Whittington chief executive: ‘Brexit could impact London hospital recruitment’

Chief executive Simon Pleydell. Picture: Polly Hancock

Chief executive Simon Pleydell. Picture: Polly Hancock - Credit: Archant

The Whittington Health chief executive raised concerns about the recruitment of European doctors and nurses and a sense of the unknown following Brexit.

Simon Pleydell was speaking after Whittington Health, the trust which provides hospital and community care in Islington and Haringey, received a “good” rating from the care watchdog.

The Whittington Hospital itself was rated “requires improvement” by the Care Quality Commission.

Inspectors found the trust had vacancies across the hospital but that staffing levels were maintained through the use of agency staff.

Mr Pleydell said London hospitals rely on European nurses and doctors.

He said: “There is an issue around not knowing.

“Hospitals, particularly in London, are run by an international group of staff.

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“We’ve still got over 40 nurses coming from European countries who have just been recruited.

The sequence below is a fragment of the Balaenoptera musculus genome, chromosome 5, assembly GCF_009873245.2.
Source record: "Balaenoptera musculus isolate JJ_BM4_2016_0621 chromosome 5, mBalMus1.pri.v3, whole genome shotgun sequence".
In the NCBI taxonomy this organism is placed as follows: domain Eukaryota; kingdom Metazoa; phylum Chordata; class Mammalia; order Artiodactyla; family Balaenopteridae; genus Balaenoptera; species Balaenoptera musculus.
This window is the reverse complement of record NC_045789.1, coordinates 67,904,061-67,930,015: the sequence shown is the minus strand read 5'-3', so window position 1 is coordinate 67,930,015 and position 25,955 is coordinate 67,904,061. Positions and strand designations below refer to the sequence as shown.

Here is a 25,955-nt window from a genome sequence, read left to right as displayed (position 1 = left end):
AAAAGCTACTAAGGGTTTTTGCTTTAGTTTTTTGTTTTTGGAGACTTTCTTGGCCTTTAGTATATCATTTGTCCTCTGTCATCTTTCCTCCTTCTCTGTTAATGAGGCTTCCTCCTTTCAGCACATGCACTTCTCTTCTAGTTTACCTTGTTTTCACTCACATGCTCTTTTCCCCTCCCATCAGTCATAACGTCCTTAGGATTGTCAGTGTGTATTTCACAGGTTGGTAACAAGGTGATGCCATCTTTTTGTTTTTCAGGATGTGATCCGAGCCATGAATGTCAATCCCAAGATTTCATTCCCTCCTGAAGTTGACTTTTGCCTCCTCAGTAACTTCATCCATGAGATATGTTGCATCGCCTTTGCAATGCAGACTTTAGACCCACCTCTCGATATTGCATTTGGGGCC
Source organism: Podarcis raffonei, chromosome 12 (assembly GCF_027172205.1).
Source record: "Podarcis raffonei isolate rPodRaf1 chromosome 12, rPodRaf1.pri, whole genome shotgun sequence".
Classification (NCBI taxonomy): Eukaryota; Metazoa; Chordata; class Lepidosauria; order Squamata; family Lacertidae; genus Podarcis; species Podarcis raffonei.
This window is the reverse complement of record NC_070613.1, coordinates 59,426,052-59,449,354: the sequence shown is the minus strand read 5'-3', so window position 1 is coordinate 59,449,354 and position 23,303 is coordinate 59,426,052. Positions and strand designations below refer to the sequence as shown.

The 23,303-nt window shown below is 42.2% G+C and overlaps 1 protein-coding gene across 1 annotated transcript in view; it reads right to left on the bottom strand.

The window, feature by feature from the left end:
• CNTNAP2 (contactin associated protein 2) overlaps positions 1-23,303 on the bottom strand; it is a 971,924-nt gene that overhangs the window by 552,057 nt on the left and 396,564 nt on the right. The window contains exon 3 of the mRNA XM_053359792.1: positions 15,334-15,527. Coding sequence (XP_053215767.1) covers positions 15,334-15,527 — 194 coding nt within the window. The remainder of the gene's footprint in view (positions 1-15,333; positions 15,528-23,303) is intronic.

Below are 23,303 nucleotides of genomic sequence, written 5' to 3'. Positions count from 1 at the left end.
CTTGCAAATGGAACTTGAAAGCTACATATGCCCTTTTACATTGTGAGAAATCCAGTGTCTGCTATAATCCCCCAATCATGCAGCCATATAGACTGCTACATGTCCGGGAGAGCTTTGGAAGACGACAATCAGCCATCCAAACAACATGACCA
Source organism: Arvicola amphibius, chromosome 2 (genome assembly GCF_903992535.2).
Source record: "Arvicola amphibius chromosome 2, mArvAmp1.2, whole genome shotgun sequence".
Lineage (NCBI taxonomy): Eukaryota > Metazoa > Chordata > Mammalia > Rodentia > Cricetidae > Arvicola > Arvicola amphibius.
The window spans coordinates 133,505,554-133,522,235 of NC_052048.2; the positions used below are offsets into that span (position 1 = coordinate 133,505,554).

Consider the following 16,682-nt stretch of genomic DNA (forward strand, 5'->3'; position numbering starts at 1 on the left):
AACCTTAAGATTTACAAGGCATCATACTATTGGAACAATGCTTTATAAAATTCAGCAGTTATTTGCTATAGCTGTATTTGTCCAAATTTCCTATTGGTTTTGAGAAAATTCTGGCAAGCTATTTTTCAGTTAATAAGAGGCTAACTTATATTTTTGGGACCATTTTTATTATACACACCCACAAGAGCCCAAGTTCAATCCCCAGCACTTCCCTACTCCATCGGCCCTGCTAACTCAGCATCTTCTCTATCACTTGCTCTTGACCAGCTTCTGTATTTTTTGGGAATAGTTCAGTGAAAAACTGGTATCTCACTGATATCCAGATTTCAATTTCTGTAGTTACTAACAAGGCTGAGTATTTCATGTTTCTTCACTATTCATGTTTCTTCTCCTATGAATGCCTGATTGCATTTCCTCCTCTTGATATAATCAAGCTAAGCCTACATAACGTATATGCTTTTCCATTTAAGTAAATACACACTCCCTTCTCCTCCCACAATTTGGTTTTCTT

“Clearly we’re all concerned, we’re immensely supportive of our EU colleagues, and we’re bound to be concerned about what’s going to happen over the next two years, as the full implications of moving out of the European Union are defined, really.

“I would hope we can still recruit freely from the European Union, because I think that’s important for the stability of our clinical services, because where else is our staff going to come from?

“Classically in London there are still shortages and we’re trying to reduce the numbers of agency staff, we’re trying to get more permanently employed staff, and an awful lot of trusts are trying to recruit internationally.”

CQC inspectors heard junior doctors at the Whittington had concerns consultants were not always immediately available in the emergency department, especially overnight.

But Mr Pleydell said the Board had decided to increase the number of consultants.

He said: “We’re going to be expanding the number of consultants - we’re going to be covering the day more effectively - [ for] the size of department that we have, we don’t really have enough consultants, so we’ll look at how we can extend our coverage over the 24 hour period.”

Commenting generally on the CQC report Mr Pleydell said: “It is vital that we continue to build upon our success and continue to be rated as one of the best NHS Trusts in London.

“The inspection team have also highlighted some areas we know need to improve – particularly around our bed capacity and improving the flow of patients through our hospital and we have already started to address these specific concerns.”

- For a full report on the CQC inspection, see Thursday’s paper